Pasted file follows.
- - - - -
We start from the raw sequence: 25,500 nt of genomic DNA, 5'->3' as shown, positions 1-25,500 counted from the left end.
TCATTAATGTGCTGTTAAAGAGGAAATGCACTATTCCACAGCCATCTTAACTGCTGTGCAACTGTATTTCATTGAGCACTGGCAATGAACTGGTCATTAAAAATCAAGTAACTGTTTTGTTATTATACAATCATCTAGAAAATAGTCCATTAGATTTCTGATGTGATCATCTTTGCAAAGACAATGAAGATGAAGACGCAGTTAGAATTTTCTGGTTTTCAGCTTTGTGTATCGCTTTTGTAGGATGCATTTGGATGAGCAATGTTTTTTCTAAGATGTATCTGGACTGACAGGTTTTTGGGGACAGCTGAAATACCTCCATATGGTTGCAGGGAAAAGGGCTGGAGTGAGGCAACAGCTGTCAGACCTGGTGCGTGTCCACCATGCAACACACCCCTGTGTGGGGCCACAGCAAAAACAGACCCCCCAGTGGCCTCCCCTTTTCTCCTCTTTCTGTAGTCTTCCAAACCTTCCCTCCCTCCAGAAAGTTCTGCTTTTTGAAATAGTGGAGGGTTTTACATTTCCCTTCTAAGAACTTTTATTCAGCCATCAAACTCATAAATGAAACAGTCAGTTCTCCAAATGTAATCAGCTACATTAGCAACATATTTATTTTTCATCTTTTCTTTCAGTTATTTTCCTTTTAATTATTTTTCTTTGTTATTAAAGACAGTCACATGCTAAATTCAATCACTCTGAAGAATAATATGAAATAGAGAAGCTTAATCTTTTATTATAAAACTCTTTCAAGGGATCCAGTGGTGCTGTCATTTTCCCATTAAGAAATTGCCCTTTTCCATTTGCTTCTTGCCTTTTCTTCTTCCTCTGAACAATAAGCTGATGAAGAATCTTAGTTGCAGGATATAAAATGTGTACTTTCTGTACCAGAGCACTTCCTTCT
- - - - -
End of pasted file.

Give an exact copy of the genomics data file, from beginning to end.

We start from the raw sequence: 25,500 nt of genomic DNA, 5'->3' as shown, positions 1-25,500 counted from the left end.
TCATTAATGTGCTGTTAAAGAGGAAATGCACTATTCCACAGCCATCTTAACTGCTGTGCAACTGTATTTCATTGAGCACTGGCAATGAACTGGTCATTAAAAATCAAGTAACTGTTTTGTTATTATACAATCATCTAGAAAATAGTCCATTAGATTTCTGATGTGATCATCTTTGCAAAGACAATGAAGATGAAGACGCAGTTAGAATTTTCTGGTTTTCAGCTTTGTGTATCGCTTTTGTAGGATGCATTTGGATGAGCAATGTTTTTTCTAAGATGTATCTGGACTGACAGGTTTTTGGGGACAGCTGAAATACCTCCATATGGTTGCAGGGAAAAGGGCTGGAGTGAGGCAACAGCTGTCAGACCTGGTGCGTGTCCACCATGCAACACACCCCTGTGTGGGGCCACAGCAAAAACAGACCCCCCAGTGGCCTCCCCTTTTCTCCTCTTTCTGTAGTCTTCCAAACCTTCCCTCCCTCCAGAAAGTTCTGCTTTTTGAAATAGTGGAGGGTTTTACATTTCCCTTCTAAGAACTTTTATTCAGCCATCAAACTCATAAATGAAACAGTCAGTTCTCCAAATGTAATCAGCTACATTAGCAACATATTTATTTTTCATCTTTTCTTTCAGTTATTTTCCTTTTAATTATTTTTCTTTGTTATTAAAGACAGTCACATGCTAAATTCAATCACTCTGAAGAATAATATGAAATAGAGAAGCTTAATCTTTTATTATAAAACTCTTTCAAGGGATCCAGTGGTGCTGTCATTTTCCCATTAAGAAATTGCCCTTTTCCATTTGCTTCTTGCCTTTTCTTCTTCCTCTGAACAATAAGCTGATGAAGAATCTTAGTTGCAGGATATAAAATGTGTACTTTCTGTACCAGAGCACTTCCTTCT